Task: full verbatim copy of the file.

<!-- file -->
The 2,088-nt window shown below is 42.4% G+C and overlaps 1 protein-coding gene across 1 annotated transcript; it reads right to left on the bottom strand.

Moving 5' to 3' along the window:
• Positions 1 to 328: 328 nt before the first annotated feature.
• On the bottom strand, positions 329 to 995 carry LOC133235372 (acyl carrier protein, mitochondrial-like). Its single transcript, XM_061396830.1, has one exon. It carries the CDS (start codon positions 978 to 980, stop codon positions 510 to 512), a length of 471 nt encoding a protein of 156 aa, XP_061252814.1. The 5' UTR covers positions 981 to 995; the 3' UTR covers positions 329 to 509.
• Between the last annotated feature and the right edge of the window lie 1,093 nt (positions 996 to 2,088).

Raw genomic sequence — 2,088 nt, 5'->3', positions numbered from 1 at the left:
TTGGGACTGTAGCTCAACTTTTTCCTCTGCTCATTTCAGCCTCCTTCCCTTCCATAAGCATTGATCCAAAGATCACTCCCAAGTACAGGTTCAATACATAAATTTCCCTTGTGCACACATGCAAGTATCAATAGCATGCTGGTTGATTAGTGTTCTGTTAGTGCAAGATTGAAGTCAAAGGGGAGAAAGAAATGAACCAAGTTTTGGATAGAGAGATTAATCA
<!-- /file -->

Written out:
The 2,088-nt window shown below is 42.4% G+C and overlaps 1 protein-coding gene across 1 annotated transcript; it reads right to left on the bottom strand.

Moving 5' to 3' along the window:
• Positions 1 to 328: 328 nt before the first annotated feature.
• On the bottom strand, positions 329 to 995 carry LOC133235372 (acyl carrier protein, mitochondrial-like). Its single transcript, XM_061396830.1, has one exon. It carries the CDS (start codon positions 978 to 980, stop codon positions 510 to 512), a length of 471 nt encoding a protein of 156 aa, XP_061252814.1. The 5' UTR covers positions 981 to 995; the 3' UTR covers positions 329 to 509.
• Between the last annotated feature and the right edge of the window lie 1,093 nt (positions 996 to 2,088).

Raw genomic sequence — 2,088 nt, 5'->3', positions numbered from 1 at the left:
TTGGGACTGTAGCTCAACTTTTTCCTCTGCTCATTTCAGCCTCCTTCCCTTCCATAAGCATTGATCCAAAGATCACTCCCAAGTACAGGTTCAATACATAAATTTCCCTTGTGCACACATGCAAGTATCAATAGCATGCTGGTTGATTAGTGTTCTGTTAGTGCAAGATTGAAGTCAAAGGGGAGAAAGAAATGAACCAAGTTTTGGATAGAGAGATTAATCA